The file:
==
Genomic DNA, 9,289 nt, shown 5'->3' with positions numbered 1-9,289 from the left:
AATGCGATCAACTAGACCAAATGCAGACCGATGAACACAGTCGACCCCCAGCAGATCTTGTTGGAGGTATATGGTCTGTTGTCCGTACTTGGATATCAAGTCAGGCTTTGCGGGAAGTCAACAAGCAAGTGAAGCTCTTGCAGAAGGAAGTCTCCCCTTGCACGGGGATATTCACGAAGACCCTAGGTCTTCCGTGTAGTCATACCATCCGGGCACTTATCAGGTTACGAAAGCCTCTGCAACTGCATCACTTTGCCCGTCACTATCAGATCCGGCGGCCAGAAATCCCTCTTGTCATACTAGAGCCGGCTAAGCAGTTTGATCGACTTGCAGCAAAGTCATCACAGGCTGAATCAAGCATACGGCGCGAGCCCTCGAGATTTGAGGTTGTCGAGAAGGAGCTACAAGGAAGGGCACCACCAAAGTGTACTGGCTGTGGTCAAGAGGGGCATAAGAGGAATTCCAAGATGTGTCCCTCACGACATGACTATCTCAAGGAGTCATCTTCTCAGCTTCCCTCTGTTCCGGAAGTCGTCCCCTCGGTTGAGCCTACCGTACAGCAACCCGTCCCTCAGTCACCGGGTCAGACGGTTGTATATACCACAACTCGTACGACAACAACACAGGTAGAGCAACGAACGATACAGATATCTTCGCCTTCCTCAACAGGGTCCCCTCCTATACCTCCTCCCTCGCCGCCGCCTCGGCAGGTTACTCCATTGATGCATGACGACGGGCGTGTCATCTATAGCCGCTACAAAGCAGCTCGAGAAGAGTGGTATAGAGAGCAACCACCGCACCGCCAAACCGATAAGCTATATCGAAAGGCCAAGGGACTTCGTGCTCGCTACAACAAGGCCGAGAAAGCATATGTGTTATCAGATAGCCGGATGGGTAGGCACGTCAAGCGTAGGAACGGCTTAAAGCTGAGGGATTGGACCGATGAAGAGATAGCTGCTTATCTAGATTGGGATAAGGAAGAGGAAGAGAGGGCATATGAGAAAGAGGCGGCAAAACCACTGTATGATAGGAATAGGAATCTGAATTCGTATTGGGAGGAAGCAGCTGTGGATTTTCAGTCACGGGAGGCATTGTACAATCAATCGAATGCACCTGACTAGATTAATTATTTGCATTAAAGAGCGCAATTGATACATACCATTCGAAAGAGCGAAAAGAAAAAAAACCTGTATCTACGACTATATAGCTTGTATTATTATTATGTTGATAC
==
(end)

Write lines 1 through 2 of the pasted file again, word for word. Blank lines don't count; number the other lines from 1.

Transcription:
Genomic DNA, 9,289 nt, shown 5'->3' with positions numbered 1-9,289 from the left:
AATGCGATCAACTAGACCAAATGCAGACCGATGAACACAGTCGACCCCCAGCAGATCTTGTTGGAGGTATATGGTCTGTTGTCCGTACTTGGATATCAAGTCAGGCTTTGCGGGAAGTCAACAAGCAAGTGAAGCTCTTGCAGAAGGAAGTCTCCCCTTGCACGGGGATATTCACGAAGACCCTAGGTCTTCCGTGTAGTCATACCATCCGGGCACTTATCAGGTTACGAAAGCCTCTGCAACTGCATCACTTTGCCCGTCACTATCAGATCCGGCGGCCAGAAATCCCTCTTGTCATACTAGAGCCGGCTAAGCAGTTTGATCGACTTGCAGCAAAGTCATCACAGGCTGAATCAAGCATACGGCGCGAGCCCTCGAGATTTGAGGTTGTCGAGAAGGAGCTACAAGGAAGGGCACCACCAAAGTGTACTGGCTGTGGTCAAGAGGGGCATAAGAGGAATTCCAAGATGTGTCCCTCACGACATGACTATCTCAAGGAGTCATCTTCTCAGCTTCCCTCTGTTCCGGAAGTCGTCCCCTCGGTTGAGCCTACCGTACAGCAACCCGTCCCTCAGTCACCGGGTCAGACGGTTGTATATACCACAACTCGTACGACAACAACACAGGTAGAGCAACGAACGATACAGATATCTTCGCCTTCCTCAACAGGGTCCCCTCCTATACCTCCTCCCTCGCCGCCGCCTCGGCAGGTTACTCCATTGATGCATGACGACGGGCGTGTCATCTATAGCCGCTACAAAGCAGCTCGAGAAGAGTGGTATAGAGAGCAACCACCGCACCGCCAAACCGATAAGCTATATCGAAAGGCCAAGGGACTTCGTGCTCGCTACAACAAGGCCGAGAAAGCATATGTGTTATCAGATAGCCGGATGGGTAGGCACGTCAAGCGTAGGAACGGCTTAAAGCTGAGGGATTGGACCGATGAAGAGATAGCTGCTTATCTAGATTGGGATAAGGAAGAGGAAGAGAGGGCATATGAGAAAGAGGCGGCAAAACCACTGTATGATAGGAATAGGAATCTGAATTCGTATTGGGAGGAAGCAGCTGTGGATTTTCAGTCACGGGAGGCATTGTACAATCAATCGAATGCACCTGACTAGATTAATTATTTGCATTAAAGAGCGCAATTGATACATACCATTCGAAAGAGCGAAAAGAAAAAAAACCTGTATCTACGACTATATAGCTTGTATTATTATTATGTTGATAC